Perverted Liberty: How the Supreme Court's Limitation of the Commerce Power Undermines Our Civil-Rights Laws and Makes Us Less Free
32 Pages Posted: 8 Jun 2013
Date Written: 2012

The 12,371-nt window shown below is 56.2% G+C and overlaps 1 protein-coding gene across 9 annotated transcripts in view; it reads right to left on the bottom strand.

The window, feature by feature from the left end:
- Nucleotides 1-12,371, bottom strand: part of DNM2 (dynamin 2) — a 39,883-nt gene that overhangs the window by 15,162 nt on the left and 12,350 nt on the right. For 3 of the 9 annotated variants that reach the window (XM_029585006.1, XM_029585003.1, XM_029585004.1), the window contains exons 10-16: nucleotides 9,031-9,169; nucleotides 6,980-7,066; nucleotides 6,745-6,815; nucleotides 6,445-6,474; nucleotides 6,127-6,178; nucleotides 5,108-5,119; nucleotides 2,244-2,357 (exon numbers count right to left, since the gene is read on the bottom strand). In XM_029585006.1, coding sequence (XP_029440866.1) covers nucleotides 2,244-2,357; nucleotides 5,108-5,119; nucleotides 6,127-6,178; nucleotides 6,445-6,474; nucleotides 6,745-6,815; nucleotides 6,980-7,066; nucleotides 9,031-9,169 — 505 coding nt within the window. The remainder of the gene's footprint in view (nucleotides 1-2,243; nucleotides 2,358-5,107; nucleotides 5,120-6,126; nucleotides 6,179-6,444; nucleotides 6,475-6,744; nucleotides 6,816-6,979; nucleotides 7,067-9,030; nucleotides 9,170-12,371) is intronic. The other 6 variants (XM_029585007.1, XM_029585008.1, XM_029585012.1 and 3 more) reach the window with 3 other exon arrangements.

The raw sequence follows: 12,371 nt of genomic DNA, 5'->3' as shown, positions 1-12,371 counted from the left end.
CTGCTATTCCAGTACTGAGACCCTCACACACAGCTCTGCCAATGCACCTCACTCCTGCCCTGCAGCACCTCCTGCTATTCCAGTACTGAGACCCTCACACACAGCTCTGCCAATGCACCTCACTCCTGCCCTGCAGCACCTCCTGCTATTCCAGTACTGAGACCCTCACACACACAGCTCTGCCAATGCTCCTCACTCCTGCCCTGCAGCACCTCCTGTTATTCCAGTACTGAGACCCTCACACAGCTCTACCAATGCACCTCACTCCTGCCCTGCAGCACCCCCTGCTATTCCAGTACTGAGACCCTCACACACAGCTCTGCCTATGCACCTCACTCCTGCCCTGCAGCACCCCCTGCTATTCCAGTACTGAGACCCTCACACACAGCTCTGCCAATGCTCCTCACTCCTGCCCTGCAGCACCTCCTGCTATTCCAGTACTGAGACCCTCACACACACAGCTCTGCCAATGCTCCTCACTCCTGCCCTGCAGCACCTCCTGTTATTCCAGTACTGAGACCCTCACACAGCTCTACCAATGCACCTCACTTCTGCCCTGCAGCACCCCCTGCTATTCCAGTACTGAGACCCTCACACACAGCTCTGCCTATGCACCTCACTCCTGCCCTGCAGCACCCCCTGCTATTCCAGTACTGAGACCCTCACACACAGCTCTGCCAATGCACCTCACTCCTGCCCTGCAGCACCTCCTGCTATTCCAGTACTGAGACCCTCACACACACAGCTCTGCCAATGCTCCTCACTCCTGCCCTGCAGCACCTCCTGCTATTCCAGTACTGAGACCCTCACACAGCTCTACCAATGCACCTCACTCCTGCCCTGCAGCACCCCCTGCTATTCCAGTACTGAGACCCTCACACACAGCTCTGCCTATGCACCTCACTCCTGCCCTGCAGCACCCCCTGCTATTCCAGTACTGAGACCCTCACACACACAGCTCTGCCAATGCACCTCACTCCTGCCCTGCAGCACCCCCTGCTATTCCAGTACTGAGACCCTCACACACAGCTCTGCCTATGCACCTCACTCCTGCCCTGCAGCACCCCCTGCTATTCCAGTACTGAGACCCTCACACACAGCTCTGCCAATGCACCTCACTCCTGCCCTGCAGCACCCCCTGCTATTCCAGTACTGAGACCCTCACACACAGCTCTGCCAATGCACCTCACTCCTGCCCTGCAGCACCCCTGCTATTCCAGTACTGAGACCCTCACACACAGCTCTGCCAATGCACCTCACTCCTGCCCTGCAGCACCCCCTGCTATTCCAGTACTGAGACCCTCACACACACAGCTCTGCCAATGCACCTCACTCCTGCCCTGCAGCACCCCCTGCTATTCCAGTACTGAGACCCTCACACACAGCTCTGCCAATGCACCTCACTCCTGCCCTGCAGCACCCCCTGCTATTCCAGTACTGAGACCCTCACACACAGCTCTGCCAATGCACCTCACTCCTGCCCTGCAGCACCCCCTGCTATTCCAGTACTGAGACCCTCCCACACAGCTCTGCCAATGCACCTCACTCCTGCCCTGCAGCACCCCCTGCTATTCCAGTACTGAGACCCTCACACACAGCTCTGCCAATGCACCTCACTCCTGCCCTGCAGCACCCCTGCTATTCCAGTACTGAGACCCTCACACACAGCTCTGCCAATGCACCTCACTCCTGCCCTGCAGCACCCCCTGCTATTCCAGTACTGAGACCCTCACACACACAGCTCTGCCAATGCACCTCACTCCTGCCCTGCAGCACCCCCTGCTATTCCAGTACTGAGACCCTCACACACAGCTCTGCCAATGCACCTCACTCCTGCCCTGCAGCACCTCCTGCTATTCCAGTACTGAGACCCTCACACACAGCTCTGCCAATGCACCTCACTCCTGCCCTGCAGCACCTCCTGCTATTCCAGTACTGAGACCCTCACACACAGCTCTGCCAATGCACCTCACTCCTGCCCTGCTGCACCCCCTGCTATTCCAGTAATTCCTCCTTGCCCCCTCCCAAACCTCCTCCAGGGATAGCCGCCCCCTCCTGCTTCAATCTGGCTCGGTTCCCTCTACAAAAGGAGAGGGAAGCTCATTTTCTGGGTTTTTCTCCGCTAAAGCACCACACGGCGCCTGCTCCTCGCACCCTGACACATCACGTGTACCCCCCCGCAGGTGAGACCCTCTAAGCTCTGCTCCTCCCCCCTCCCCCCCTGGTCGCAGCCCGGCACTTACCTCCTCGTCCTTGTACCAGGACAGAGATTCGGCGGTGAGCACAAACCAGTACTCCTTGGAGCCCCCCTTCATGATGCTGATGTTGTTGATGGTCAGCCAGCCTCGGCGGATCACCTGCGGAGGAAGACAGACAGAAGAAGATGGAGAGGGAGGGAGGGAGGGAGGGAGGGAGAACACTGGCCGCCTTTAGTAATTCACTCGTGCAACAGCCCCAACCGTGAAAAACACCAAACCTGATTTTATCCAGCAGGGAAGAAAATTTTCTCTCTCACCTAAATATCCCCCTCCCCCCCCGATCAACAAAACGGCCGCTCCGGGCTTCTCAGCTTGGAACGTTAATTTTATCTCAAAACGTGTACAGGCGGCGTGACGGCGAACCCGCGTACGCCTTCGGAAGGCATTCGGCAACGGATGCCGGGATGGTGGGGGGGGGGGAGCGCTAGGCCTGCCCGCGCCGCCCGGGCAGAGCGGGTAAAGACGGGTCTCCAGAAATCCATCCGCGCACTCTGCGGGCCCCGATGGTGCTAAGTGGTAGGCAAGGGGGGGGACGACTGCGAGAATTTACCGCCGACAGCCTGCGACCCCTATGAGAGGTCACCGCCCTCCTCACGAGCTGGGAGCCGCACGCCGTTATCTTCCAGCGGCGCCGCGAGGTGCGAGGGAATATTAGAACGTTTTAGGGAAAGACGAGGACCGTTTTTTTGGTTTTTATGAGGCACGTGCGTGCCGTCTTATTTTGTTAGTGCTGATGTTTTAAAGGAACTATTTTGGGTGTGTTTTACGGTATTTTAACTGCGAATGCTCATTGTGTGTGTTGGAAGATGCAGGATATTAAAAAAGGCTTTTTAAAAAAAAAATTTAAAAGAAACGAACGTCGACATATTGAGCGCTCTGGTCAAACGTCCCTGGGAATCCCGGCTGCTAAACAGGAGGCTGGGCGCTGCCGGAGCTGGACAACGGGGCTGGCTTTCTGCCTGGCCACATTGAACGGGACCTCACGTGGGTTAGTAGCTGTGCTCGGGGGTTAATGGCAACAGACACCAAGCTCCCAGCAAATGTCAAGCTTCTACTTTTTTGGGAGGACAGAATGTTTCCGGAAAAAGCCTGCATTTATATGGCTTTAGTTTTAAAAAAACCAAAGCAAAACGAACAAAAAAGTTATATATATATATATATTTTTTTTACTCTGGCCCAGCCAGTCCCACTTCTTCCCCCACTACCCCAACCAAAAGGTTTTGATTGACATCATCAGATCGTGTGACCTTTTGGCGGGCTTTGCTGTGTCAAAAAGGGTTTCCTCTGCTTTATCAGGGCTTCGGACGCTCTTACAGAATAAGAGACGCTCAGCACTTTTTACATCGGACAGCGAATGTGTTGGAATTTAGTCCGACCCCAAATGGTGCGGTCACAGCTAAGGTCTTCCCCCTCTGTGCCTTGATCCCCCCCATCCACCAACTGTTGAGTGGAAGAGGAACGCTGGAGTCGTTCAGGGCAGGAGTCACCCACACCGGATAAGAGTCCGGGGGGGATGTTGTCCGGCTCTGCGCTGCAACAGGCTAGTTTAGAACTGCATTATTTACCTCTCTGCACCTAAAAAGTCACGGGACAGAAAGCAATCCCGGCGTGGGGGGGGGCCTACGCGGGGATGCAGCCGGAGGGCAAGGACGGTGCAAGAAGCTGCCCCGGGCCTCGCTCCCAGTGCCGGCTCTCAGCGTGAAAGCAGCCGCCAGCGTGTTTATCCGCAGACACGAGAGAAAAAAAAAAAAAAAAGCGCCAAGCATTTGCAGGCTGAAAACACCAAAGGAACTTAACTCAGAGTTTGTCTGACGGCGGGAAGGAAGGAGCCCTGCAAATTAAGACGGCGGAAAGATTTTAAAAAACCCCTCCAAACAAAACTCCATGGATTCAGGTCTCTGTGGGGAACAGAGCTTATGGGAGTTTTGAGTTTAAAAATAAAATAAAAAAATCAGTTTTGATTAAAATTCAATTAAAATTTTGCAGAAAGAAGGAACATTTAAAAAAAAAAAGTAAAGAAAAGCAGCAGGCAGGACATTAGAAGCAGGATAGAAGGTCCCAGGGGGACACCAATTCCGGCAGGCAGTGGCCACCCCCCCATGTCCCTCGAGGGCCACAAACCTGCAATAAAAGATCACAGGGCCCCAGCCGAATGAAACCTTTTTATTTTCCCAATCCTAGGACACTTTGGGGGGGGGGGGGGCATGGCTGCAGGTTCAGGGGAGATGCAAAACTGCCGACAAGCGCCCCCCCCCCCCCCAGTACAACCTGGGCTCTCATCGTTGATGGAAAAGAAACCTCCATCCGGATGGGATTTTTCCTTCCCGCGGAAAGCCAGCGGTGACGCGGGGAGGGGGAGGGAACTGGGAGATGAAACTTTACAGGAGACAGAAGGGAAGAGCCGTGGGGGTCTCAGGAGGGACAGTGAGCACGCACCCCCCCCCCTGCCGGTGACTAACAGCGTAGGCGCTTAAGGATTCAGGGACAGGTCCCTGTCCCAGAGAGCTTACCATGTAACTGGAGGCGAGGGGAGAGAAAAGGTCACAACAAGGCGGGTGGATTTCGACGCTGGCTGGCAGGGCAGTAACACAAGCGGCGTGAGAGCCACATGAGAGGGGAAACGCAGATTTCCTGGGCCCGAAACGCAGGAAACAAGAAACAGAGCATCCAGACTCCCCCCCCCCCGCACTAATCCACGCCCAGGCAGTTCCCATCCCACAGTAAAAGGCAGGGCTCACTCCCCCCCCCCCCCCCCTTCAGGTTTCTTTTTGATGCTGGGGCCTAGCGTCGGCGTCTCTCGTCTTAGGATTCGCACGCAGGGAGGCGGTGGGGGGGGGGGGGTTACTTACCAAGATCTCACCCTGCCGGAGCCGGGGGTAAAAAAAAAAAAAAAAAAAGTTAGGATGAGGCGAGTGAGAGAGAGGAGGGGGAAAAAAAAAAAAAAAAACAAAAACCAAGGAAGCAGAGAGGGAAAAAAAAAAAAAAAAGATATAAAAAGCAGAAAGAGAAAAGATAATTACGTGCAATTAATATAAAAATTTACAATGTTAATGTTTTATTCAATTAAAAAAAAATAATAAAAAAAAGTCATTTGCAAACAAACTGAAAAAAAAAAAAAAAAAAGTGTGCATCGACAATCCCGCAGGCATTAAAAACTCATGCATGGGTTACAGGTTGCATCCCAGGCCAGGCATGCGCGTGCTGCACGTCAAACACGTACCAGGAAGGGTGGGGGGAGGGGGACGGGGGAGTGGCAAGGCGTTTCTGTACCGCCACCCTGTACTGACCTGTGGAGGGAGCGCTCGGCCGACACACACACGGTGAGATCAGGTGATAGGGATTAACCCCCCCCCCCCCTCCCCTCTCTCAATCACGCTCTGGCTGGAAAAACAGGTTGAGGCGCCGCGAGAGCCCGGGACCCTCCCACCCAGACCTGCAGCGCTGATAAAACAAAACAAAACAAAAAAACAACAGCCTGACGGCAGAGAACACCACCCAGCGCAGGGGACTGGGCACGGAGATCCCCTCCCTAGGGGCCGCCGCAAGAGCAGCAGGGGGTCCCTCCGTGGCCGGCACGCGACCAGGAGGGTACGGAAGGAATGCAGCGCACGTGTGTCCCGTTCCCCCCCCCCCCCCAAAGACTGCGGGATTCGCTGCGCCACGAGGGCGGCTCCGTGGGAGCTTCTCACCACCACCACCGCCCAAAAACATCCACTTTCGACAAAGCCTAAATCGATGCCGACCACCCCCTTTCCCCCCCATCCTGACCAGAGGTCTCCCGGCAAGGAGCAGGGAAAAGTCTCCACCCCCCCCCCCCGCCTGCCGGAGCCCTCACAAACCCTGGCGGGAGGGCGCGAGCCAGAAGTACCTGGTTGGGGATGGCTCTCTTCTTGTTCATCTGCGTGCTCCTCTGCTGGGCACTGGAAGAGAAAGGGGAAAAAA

I argue that the Supreme Court’s limitation of Congress’s commerce power in National Federation of Independent Business v. Sebelius undermines the edifice of federal civil-rights laws. NFIB narrowly upheld the Affordable Care Act’s individual mandate as a valid exercise of Congress’s tax power. But the Chief Justice and four dissenting Justices concluded that the mandate exceeds Congress’s commerce power. In their view, the Commerce Clause empowers the regulation of "existing commercial activity," but does not permit Congress to "create commerce" by compelling one to engage in unwanted transactions. Because the individual mandate conscripts people to engage in involuntary transactions these Justices concluded that it exceeds the commerce power. They contend that "200 years of precedent" support this reading. This is not so. The Civil Rights Act of 1964 includes a public-accommodations mandate requiring hotels and restaurants to serve patrons regardless of race. This mandate, like the ACA’s, does not regulate existing transactions. It creates commerce by compelling unwilling parties to engage in transactions. The Supreme Court unanimously confirmed the Civil Rights Act’s constitutionality in Heart of Atlanta Motel, Inc. v. United States, holding that the mandate fell within the commerce power. Heart of Atlanta paved the way for laws prohibiting discrimination in housing and employment. NFIB’s apparent revision of the commerce power casts doubt on the validity of these statutes and in so doing has rattled the bedrock of American civil-rights law.
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